Using GitHub Packages with GitHub Actions

You can configure a workflow in GitHub Actions to automatically publish or install a package from GitHub Packages.

GitHub Packages is available with GitHub Free, GitHub Pro, GitHub Free for organizations, GitHub Team, GitHub Enterprise Cloud, GitHub Enterprise Server 2.22, and GitHub One.


GitHub Packages is not available for private repositories owned by accounts using legacy per-repository plans. Also, accounts using legacy per-repository plans cannot access GitHub Container Registry since these accounts are billed by repository. For more information, see "GitHub's products."

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About GitHub Packages with GitHub Actions

GitHub Actions help you automate your software development workflows in the same place you store code and collaborate on pull requests and issues. You can write individual tasks, called actions, and combine them to create a custom workflow. With GitHub Actions you can build end-to-end continuous integration (CI) and continuous deployment (CD) capabilities directly in your repository. For more information, see "About GitHub Actions."

You can extend the CI and CD capabilities of your repository by publishing or installing packages as part of your workflow.

Authenticating to GitHub Container Registry

Note: GitHub Container Registry is currently in public beta and subject to change. Currently, GitHub Container Registry only supports Docker image formats. During the beta, storage and bandwidth is free. For more information, see "About GitHub Container Registry."

If you want to authenticate to GitHub Container Registry in a GitHub Actions workflow, then you must use a personal access token (PAT). The GITHUB_TOKEN does not currently have the required permissions. During the GitHub Container Registry beta, the only supported form of authentication is the PAT.

PATs can grant broad access to your account. We recommend selecting only the necessary read, write, or delete package scope when creating a PAT to authenticate to the container registry. Avoid including the repo scope in a PAT used by a GitHub Actions workflow because it gives unnecessary additional access.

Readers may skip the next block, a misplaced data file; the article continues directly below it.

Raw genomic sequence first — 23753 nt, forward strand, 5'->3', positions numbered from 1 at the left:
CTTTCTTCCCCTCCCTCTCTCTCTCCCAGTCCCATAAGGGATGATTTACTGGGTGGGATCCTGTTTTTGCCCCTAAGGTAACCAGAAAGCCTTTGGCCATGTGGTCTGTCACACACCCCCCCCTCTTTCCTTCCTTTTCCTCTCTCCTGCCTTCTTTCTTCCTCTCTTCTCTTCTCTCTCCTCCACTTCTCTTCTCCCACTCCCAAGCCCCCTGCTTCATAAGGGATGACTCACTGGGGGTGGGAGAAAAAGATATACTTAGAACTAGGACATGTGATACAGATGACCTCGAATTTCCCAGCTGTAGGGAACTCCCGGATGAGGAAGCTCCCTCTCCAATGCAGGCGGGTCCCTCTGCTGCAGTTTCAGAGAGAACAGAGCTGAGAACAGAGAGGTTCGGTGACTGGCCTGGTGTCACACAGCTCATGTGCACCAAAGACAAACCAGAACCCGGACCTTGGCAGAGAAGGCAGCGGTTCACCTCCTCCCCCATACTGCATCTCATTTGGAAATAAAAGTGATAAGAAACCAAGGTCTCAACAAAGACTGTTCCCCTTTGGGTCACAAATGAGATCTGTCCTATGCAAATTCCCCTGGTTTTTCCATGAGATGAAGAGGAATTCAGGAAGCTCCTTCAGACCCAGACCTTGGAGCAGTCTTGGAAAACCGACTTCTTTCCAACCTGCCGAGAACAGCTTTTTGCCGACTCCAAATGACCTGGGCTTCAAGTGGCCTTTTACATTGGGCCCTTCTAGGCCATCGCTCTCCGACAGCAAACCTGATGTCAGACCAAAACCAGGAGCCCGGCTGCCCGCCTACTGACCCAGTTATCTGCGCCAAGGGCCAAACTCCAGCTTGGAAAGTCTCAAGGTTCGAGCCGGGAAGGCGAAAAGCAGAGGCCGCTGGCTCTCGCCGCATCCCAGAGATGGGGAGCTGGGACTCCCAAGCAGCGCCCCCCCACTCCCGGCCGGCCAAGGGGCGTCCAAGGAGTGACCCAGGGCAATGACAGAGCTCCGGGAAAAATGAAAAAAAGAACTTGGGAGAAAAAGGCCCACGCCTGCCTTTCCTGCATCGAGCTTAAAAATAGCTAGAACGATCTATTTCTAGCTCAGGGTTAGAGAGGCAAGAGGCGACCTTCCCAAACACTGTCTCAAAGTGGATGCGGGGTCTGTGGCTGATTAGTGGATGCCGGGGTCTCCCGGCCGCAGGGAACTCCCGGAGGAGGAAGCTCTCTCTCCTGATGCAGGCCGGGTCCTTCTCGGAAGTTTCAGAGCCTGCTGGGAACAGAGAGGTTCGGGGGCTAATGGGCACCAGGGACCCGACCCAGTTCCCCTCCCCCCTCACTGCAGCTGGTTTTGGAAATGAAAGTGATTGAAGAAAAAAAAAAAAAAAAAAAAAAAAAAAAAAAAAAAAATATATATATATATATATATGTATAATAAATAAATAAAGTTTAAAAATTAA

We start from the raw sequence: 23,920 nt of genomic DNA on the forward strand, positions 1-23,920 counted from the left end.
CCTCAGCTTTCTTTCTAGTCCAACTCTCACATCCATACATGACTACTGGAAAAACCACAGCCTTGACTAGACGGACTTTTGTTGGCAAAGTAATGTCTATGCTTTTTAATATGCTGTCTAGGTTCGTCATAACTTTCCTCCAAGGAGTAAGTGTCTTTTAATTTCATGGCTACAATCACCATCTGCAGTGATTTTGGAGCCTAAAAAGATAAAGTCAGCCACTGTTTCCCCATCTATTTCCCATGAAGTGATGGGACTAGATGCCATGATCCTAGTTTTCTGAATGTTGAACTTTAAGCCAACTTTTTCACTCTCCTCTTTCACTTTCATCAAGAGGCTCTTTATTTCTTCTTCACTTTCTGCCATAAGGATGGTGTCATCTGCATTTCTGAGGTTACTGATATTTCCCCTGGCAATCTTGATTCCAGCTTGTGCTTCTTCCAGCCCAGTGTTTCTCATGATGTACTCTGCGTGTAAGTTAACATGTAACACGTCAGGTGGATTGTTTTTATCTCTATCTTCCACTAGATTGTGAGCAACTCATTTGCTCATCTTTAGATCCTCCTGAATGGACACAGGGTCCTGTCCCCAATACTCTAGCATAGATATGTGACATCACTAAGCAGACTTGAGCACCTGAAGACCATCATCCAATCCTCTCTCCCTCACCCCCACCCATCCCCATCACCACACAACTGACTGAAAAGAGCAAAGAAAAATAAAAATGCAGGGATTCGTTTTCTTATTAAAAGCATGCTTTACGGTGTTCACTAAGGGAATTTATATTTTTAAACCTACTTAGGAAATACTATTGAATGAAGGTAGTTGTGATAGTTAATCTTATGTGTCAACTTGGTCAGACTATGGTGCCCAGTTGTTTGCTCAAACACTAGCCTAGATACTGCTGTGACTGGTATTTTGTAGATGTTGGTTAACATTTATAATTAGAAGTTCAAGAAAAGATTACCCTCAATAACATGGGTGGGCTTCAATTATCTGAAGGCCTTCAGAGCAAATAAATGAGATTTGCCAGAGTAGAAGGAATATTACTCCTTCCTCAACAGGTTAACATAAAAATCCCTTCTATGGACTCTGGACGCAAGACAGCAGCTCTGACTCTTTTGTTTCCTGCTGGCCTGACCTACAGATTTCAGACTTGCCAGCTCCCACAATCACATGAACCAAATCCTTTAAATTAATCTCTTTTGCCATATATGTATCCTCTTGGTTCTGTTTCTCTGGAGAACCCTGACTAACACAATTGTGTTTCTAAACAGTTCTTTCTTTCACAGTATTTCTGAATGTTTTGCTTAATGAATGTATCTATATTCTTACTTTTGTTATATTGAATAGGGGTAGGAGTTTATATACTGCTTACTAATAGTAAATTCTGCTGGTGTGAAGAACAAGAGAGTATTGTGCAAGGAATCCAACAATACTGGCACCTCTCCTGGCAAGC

If you'd like to use the container registry in actions during the beta, follow our security best practices for PAT use at "Security hardening for GitHub Actions."

For an authentication example, see "Authenticating with the container registry."

Authenticating to package registries on GitHub

If you want your workflow to authenticate to GitHub Packages to access a package registry other than the container registry on GitHub, then we recommend using the GITHUB_TOKEN that GitHub automatically creates for your repository when you enable GitHub Actions instead of a personal access token for authentication. The GITHUB_TOKEN has read:packages and write:packages scopes to the current repository. For forks, the token also has the read:packages scope for the parent repository.

You can reference the GITHUB_TOKEN in your workflow file using the {{secrets.GITHUB_TOKEN}} context. For more information, see "Authenticating with the GITHUB_TOKEN."

Publishing a package using an action

You can publish packages as part of your continuous integration (CI) flow using GitHub Actions. For example, you could configure a workflow so that anytime a developer pushes code to the default branch, the workflow runs CI tests. If those tests pass, the workflow publishes a new package version to GitHub Packages. This workflow automates the creation of new package versions only if the code meets your quality standards.

Configuration steps vary by package client. For general information about configuring a workflow for GitHub Actions, see "Configuring a workflow."

Installing a package using an action

You can install packages as part of your CI flow using GitHub Actions. For example, you could configure a workflow so that anytime a developer pushes code to a pull request, the workflow resolves dependencies by downloading and installing packages hosted by GitHub Packages. Then, the workflow can run CI tests that require the dependencies.

Installing packages hosted by GitHub Packages through GitHub Actions requires minimal configuration or additional authentication when you use GITHUB_TOKEN. Data transfer is also free when an action installs a package. For more information, see "About billing for GitHub Packages."

GITHUB_TOKEN cannot install packages from any private repository besides the repository where the action runs. You cannot currently use GITHUB_TOKEN to authenticate to GitHub Container Registry.

Configuration steps vary by package client. For general information about configuring a workflow for GitHub Actions, see "Configuring a workflow."

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